Scott Brown is back doing what he seems to like best: campaigning.
Just in another state this time.
Heís obviously hungry to recapture the political fairy tale he briefly lived. From 2010 to 2012, Brown enjoyed a dizzying twirl in the limelight. He was considered a rising Republican star, someone with a dazzling national future ahead.
And then the campaign clock struck midnight, his political carriage turned into a pumpkin, and he was reduced to the sad status of just another defeated Republican offering his, um, insights on Fox News.
Now Brown is hoping the slipper will fit in New Hampshire and restore the magic. Itís not a complete pipe dream. The Republican primary field certainly lacks his star power and name recognition. Meanwhile, Democratic Sen. Jeanne Shaheen, who holds the seat Brown covets, is a cautious, plodding pol who doesnít have a particularly firm hold on the seat.
And yet, donít overestimate Scott Brown. Or underestimate New Hampshire.
Mind you, I donít buy the notion that the Granite State will recoil at the idea of electing a former Massachusetts resident. New Hampshire has a mind and sensibility of its own, but itís not a provincial place. As anyone who regularly spends time covering presidential primary politics there will tell you, it has one of the most sophisticated electorates anywhere.
And that could be Brownís biggest problem. He won his U.S. Senate seat here in a low-attention race that Brown himself had entered not expecting to win; he initially considered his Senate run a way to boost his name recognition for a subsequent run at a state post.
Brown ran that first Senate campaign on simple themes: His opposition to Obamacare, his desire to cut government spending, his supposedly independent thinking, the everyday-guy symbolism of his pickup truck. In a low profile race against a lackluster opponent, that was enough. Lightning struck and made him a star.
A shooting star, that is. As a state legislator, Brown had never really dug in on public policy. As a U.S. senator, he seemed leagues over his head. Still, early on, he held a healthy re-election lead over a field of second- and third-string Democratic challengers.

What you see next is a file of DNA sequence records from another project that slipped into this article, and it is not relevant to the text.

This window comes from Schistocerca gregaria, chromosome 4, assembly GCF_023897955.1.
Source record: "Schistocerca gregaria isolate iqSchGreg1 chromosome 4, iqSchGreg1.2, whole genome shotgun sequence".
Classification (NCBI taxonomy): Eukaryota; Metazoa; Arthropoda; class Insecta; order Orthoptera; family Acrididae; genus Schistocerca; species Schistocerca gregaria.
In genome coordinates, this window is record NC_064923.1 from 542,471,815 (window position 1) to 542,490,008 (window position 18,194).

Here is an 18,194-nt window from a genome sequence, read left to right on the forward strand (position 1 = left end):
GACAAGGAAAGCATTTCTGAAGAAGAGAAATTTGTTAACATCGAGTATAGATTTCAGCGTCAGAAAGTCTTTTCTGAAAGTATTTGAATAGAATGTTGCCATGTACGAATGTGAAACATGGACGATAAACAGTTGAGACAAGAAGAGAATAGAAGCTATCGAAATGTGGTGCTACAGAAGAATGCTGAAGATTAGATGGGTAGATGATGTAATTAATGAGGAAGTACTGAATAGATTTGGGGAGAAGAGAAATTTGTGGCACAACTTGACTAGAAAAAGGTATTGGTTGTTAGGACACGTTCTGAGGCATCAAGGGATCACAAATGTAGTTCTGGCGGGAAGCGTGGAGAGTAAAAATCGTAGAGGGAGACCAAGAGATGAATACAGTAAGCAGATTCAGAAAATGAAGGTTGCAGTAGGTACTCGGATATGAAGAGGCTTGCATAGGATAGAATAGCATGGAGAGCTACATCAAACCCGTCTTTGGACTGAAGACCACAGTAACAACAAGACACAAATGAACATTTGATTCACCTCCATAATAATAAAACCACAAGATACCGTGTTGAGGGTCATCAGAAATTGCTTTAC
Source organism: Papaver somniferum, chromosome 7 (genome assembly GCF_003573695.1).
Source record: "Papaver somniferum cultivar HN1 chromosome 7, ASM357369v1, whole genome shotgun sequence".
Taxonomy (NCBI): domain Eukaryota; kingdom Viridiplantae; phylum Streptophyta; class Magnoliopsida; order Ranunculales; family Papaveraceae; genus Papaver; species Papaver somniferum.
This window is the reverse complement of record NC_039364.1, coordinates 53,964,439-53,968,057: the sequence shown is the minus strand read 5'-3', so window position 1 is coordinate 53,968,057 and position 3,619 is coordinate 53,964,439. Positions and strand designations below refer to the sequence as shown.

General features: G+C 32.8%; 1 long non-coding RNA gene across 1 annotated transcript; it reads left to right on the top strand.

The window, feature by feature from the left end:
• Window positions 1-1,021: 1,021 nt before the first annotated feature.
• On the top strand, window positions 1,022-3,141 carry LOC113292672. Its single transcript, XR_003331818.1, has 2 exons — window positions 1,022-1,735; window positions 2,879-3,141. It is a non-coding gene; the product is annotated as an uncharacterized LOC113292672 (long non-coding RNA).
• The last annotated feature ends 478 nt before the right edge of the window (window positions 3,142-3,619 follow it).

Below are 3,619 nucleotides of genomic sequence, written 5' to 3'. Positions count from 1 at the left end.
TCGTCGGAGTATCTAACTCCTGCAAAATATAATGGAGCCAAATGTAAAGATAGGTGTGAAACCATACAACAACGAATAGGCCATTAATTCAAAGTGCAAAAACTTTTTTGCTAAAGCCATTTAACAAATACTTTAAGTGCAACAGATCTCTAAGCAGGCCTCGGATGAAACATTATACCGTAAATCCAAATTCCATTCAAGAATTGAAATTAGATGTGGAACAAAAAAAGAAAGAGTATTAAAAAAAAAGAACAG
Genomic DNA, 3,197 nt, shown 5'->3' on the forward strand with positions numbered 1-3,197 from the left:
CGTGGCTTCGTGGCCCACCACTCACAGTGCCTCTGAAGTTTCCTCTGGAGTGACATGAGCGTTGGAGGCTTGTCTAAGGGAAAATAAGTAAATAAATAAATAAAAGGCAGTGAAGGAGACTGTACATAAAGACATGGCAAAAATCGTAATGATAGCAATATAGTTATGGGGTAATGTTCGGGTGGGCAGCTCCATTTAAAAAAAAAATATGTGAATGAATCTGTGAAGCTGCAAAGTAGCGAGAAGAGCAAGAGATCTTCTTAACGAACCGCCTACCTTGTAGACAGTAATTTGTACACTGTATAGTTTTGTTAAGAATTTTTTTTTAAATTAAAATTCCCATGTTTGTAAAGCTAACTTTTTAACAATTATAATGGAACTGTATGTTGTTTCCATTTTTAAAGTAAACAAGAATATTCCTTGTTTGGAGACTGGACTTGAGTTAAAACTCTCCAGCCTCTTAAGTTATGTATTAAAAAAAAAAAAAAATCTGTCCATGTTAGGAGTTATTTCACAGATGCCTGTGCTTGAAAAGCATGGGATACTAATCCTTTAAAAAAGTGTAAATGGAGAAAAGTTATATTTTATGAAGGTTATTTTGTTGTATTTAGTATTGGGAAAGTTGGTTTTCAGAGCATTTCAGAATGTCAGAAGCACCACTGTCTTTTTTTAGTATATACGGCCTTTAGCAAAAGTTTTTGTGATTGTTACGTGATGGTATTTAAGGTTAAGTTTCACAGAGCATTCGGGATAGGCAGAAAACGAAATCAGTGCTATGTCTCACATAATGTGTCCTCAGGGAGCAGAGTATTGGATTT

Then Elizabeth Warren decided to run.
Faced with a smart, able, charismatic opponent, Brown proceeded to run a mind-numbingly dumb campaign. He and his team pounded away on Warrenís disputed claim of Native American heritage long after that issue had influenced every voter who cared. He talked to Warren in a borderline patronizing way that rallied his base but turned off other voters.
When it came to the issues of the day, Brown took refuge in shallow simplicities and threadbare talking points.
His principal positive pitch was the notion of himself as an independent-minded broker delving into Washingtonís policy debates in search of bipartisan compromises that worked for Massachusetts and the nation. Problem: Brown didnít seem well enough versed on public policy to carry that message in a persuasive way.
And thatís where New Hampshire voters come in. They follow public affairs. They understand the underlying policy truths, trade-offs, tensions, and tugs-of-war that evasive pols try to blather over or tiptoe around. They ask tough questions. Itís all part of their primary heritage.
The New Hampshire media, which is accustomed to querying well-known national figures, is also persistent and probing. And that too will likely prove a problem for Brown. Perhaps because heís never gone deep on policy, Brown is skittish around reporters. Whatís more, heís so thin-skinned that he canít take a tough story (or column) in stride. Instead, he gets resentful and tetchy ó and as is often the case with a candidate, his personal style sets the tone for his operation. That, at least, is what happened when he was a senator and candidate in Massachusetts.
Now, itís possible that Brown will dig in and reinvent himself, that heíll become a candidate who offers something more persuasive than an exaggerated sense of himself and an end-it-donít-mend-it attack on Obamacare.
But having watched him here, I wouldnít bet on it.
After all, itís much easier for a candidate to change his state of residence than it is to change his state of mind.
Scot Lehigh is a columnist for The Boston Globe.
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